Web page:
Despite the saying that a book shouldn’t be judged by its cover, inevitably, we all do it to some extent. In the case of This Alone Could Save Us, though no doubt completed long before we were up to our necks in global calamities, the cover image by artist Stuart Buck paired with that title feels prescient, and, reader, it delivers.
Story after story, some barely half a page long (one only a sentence), feed our darting minds, offer distraction and comfort.
And, yes, there are flashes of sorrow and regret, but there are also stories here of quiet, quivering joy. One of my favourites is Costume: “I taste salt and camaraderie on my tongue. The wind whips past our skin and the sand flicks behind us as we run towards the waves.”
Exhilaration and triumph rise outwards with those flicks of sand.
In those paragraphs, Prinzi reveals his knack for shapeshifting, on this occasion embodying an elderly woman recalling a youthful moment of rebellion. His focus as readily highlights the experiences of middle-aged straight women as those of gay young men, giving voice to whoever is best equipped to share the particular story that piqued Prinzi’s interest in that moment. It’s a generosity of authorship that feels welcome in a period that sometimes seems increasingly narrow and boxed-in.
Other themes and preoccupations show themselves in last lines – a yearning for talismans to keep us safe, and superstitions that a wrong word could tempt fate. Love, in some tales, feels like something that only becomes real once lost. The moon trembles in several stories, on the brink of an unhappy ending (and doubling up for the misinformation campaign now known as Brexit), while ageing parents weigh heavily on several pages.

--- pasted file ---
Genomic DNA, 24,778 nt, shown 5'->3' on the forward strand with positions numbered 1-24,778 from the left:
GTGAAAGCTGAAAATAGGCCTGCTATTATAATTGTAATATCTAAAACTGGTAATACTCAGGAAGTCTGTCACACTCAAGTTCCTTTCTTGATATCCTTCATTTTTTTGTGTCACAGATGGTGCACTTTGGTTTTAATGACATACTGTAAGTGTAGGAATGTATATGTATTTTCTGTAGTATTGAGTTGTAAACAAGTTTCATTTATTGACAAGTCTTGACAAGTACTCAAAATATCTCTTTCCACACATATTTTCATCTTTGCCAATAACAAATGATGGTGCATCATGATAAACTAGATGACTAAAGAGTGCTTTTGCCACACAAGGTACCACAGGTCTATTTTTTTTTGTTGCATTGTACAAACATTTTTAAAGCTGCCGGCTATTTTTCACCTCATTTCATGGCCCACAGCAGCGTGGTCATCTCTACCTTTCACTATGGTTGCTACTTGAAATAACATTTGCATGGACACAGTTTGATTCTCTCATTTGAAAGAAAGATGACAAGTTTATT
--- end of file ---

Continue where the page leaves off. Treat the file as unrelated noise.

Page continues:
This is a collection crammed with yearning, anxiety and aching quantities of compassion, shared with skill and beauty. Exquisitely crafted lines knit passages together: “Six weeks until this humdrum town can fizzle through your fingers, until this man will deny all knowledge of your becoming.” (Dissolve); “It’s not that I have a bad relationship with time, but time has a bad relationship with me.” (Some Feelings of Emptiness Feel Emptier than Others); “I hear the detonation, and I don’t see the man I’ve quietly loved all these years.” (The Landmines Up Near Sapper Hill Sing).
Prinzi has a way of enrobing sublime human moments in small acts, as in Smoke Detectors, in which bereavement is illustrated through the act of identifying which warning machine is relentlessly bleeping. “I grab him, steadying him like my mother would’ve done. I’ve got you, I say, and through the smoke detector’s wail we hold each other. I’ve got you too, he says. I’ve got you too.” The tenderness is profound.
These are tiny tales that hold infinity at their hearts, speaking of our endless capacity to love, grieve and hope. Well worth your energy and time, if only to remind yourself that in life, as in fiction, there are endless possible endings up for grabs.
What are you reading? I’d love to know. I’m always happy to receive reviews of books, art, theatre and film. To submit or suggest a book review, please send an email to judydarley(at)iCloud.com.